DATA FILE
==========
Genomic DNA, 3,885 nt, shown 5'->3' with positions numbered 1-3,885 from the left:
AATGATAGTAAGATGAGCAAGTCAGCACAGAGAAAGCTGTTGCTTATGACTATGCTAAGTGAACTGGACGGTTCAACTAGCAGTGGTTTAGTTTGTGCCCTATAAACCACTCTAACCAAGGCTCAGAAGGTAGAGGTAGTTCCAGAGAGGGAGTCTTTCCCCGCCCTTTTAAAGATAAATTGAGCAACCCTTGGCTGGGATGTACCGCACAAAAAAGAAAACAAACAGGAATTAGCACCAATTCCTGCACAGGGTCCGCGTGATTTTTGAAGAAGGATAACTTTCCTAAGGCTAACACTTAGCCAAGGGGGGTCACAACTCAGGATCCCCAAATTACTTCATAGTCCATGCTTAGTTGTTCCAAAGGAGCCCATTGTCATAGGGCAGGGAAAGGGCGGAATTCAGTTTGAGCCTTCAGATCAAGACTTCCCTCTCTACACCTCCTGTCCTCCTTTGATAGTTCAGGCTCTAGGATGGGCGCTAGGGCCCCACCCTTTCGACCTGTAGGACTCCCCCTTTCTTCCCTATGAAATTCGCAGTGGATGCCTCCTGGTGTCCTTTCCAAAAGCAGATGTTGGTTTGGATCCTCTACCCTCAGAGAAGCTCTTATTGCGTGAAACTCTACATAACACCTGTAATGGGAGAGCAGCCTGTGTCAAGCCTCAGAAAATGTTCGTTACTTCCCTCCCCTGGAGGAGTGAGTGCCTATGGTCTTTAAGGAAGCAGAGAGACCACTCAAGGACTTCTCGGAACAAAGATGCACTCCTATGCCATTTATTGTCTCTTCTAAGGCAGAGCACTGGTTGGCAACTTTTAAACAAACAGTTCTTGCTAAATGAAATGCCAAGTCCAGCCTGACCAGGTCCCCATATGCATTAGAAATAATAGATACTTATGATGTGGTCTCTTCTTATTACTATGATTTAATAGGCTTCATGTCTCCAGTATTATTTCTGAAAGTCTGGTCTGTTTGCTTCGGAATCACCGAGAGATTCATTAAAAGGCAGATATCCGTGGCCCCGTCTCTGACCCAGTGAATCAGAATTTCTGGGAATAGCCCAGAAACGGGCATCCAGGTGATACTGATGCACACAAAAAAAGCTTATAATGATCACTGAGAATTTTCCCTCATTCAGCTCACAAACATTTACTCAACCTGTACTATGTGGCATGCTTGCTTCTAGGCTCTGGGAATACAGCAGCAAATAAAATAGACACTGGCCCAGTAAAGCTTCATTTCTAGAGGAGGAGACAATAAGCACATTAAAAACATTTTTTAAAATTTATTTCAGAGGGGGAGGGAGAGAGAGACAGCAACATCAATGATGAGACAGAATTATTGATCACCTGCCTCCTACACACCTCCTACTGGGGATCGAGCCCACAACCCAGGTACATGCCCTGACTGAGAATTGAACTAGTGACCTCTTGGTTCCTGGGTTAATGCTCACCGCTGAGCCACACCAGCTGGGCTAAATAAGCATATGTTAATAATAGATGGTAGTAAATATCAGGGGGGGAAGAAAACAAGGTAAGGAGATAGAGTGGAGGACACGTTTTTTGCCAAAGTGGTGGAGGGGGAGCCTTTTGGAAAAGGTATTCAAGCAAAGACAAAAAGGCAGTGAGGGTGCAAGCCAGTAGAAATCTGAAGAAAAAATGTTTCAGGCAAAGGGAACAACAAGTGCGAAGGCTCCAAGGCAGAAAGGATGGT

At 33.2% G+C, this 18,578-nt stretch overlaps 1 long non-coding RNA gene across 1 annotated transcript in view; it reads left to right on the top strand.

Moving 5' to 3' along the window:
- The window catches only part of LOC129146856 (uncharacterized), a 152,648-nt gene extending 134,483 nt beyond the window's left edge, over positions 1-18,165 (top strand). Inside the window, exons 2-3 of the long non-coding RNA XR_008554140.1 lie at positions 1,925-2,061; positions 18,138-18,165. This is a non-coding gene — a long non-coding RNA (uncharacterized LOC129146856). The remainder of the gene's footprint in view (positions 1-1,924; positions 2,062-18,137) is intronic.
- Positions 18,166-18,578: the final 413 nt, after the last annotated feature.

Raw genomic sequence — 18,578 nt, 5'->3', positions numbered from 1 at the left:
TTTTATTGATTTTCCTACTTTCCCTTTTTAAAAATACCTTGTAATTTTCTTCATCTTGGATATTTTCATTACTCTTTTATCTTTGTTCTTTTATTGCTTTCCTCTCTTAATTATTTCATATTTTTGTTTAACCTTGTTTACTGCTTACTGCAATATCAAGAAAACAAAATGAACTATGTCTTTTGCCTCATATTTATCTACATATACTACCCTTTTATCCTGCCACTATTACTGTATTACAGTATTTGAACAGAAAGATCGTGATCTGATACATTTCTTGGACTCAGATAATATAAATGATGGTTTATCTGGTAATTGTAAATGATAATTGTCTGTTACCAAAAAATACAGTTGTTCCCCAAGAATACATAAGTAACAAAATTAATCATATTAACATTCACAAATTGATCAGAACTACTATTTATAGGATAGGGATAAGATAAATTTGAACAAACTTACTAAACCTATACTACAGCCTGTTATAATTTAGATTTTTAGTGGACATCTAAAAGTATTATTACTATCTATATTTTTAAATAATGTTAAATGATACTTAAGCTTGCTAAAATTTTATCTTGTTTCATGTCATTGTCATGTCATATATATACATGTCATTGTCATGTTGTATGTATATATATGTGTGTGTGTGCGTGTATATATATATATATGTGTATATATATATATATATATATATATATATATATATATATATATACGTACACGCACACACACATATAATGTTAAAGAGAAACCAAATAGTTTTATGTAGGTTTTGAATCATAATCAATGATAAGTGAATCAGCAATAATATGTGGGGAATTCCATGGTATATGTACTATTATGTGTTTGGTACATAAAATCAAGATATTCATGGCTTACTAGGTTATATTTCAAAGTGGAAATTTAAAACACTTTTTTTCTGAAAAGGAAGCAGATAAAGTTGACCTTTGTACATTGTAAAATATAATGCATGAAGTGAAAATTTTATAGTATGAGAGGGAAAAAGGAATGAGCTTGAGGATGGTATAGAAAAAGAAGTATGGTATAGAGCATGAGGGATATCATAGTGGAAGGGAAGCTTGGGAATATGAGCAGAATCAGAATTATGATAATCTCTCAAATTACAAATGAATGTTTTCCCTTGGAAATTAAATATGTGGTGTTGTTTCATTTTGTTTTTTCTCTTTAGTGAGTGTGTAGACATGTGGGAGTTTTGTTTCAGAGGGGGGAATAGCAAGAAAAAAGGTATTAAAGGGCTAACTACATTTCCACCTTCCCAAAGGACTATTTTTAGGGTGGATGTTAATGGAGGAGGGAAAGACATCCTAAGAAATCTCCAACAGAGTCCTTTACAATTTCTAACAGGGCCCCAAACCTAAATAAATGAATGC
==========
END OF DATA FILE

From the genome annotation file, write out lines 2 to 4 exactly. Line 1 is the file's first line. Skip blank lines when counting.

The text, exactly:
AATGATAGTAAGATGAGCAAGTCAGCACAGAGAAAGCTGTTGCTTATGACTATGCTAAGTGAACTGGACGGTTCAACTAGCAGTGGTTTAGTTTGTGCCCTATAAACCACTCTAACCAAGGCTCAGAAGGTAGAGGTAGTTCCAGAGAGGGAGTCTTTCCCCGCCCTTTTAAAGATAAATTGAGCAACCCTTGGCTGGGATGTACCGCACAAAAAAGAAAACAAACAGGAATTAGCACCAATTCCTGCACAGGGTCCGCGTGATTTTTGAAGAAGGATAACTTTCCTAAGGCTAACACTTAGCCAAGGGGGGTCACAACTCAGGATCCCCAAATTACTTCATAGTCCATGCTTAGTTGTTCCAAAGGAGCCCATTGTCATAGGGCAGGGAAAGGGCGGAATTCAGTTTGAGCCTTCAGATCAAGACTTCCCTCTCTACACCTCCTGTCCTCCTTTGATAGTTCAGGCTCTAGGATGGGCGCTAGGGCCCCACCCTTTCGACCTGTAGGACTCCCCCTTTCTTCCCTATGAAATTCGCAGTGGATGCCTCCTGGTGTCCTTTCCAAAAGCAGATGTTGGTTTGGATCCTCTACCCTCAGAGAAGCTCTTATTGCGTGAAACTCTACATAACACCTGTAATGGGAGAGCAGCCTGTGTCAAGCCTCAGAAAATGTTCGTTACTTCCCTCCCCTGGAGGAGTGAGTGCCTATGGTCTTTAAGGAAGCAGAGAGACCACTCAAGGACTTCTCGGAACAAAGATGCACTCCTATGCCATTTATTGTCTCTTCTAAGGCAGAGCACTGGTTGGCAACTTTTAAACAAACAGTTCTTGCTAAATGAAATGCCAAGTCCAGCCTGACCAGGTCCCCATATGCATTAGAAATAATAGATACTTATGATGTGGTCTCTTCTTATTACTATGATTTAATAGGCTTCATGTCTCCAGTATTATTTCTGAAAGTCTGGTCTGTTTGCTTCGGAATCACCGAGAGATTCATTAAAAGGCAGATATCCGTGGCCCCGTCTCTGACCCAGTGAATCAGAATTTCTGGGAATAGCCCAGAAACGGGCATCCAGGTGATACTGATGCACACAAAAAAAGCTTATAATGATCACTGAGAATTTTCCCTCATTCAGCTCACAAACATTTACTCAACCTGTACTATGTGGCATGCTTGCTTCTAGGCTCTGGGAATACAGCAGCAAATAAAATAGACACTGGCCCAGTAAAGCTTCATTTCTAGAGGAGGAGACAATAAGCACATTAAAAACATTTTTTAAAATTTATTTCAGAGGGGGAGGGAGAGAGAGACAGCAACATCAATGATGAGACAGAATTATTGATCACCTGCCTCCTACACACCTCCTACTGGGGATCGAGCCCACAACCCAGGTACATGCCCTGACTGAGAATTGAACTAGTGACCTCTTGGTTCCTGGGTTAATGCTCACCGCTGAGCCACACCAGCTGGGCTAAATAAGCATATGTTAATAATAGATGGTAGTAAATATCAGGGGGGGAAGAAAACAAGGTAAGGAGATAGAGTGGAGGACACGTTTTTTGCCAAAGTGGTGGAGGGGGAGCCTTTTGGAAAAGGTATTCAAGCAAAGACAAAAAGGCAGTGAGGGTGCAAGCCAGTAGAAATCTGAAGAAAAAATGTTTCAGGCAAAGGGAACAACAAGTGCGAAGGCTCCAAGGCAGAAAGGATGGT

At 33.2% G+C, this 18,578-nt stretch overlaps 1 long non-coding RNA gene across 1 annotated transcript in view; it reads left to right on the top strand.

Moving 5' to 3' along the window: